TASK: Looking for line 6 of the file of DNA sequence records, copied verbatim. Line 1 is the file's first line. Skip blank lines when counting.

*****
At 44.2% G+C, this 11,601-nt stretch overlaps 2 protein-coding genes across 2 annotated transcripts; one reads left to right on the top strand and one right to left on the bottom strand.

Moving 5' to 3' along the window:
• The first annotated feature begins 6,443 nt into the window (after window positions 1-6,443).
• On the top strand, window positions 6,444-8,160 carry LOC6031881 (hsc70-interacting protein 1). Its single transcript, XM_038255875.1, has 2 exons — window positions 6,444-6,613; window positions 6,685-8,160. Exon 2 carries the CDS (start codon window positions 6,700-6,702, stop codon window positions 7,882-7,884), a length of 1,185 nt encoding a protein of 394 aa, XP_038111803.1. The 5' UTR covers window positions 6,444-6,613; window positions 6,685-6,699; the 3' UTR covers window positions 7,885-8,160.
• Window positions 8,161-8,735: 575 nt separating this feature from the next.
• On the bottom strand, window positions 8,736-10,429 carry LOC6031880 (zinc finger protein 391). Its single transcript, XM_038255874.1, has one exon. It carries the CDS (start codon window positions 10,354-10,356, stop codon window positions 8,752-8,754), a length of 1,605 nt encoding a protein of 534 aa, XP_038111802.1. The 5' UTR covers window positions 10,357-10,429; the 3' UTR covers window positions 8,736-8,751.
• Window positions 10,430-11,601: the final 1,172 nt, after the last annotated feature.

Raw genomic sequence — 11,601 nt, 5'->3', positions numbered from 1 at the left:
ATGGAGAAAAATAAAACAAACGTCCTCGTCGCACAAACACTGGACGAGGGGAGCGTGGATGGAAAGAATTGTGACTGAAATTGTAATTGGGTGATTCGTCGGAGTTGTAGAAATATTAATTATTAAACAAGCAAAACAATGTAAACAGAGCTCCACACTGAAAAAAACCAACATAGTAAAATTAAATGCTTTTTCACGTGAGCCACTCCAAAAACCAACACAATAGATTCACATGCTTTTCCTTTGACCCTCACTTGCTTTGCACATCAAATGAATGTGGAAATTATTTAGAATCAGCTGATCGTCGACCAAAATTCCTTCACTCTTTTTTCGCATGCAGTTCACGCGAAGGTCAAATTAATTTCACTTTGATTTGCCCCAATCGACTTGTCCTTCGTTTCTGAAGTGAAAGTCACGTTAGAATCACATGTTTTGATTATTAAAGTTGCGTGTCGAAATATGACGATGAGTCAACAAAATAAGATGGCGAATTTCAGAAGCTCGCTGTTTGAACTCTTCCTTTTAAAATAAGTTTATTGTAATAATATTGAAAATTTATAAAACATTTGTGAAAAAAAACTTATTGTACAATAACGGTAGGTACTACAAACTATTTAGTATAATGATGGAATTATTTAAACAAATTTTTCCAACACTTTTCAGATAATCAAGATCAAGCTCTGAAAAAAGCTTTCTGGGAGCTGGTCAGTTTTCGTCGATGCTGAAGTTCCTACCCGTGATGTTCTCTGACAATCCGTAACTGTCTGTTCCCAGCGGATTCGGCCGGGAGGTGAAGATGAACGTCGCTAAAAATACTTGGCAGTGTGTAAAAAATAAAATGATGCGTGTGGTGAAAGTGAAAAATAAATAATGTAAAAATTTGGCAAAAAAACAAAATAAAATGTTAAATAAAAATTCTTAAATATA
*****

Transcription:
• On the bottom strand, window positions 8,736-10,429 carry LOC6031880 (zinc finger protein 391). Its single transcript, XM_038255874.1, has one exon. It carries the CDS (start codon window positions 10,354-10,356, stop codon window positions 8,752-8,754), a length of 1,605 nt encoding a protein of 534 aa, XP_038111802.1. The 5' UTR covers window positions 10,357-10,429; the 3' UTR covers window positions 8,736-8,751.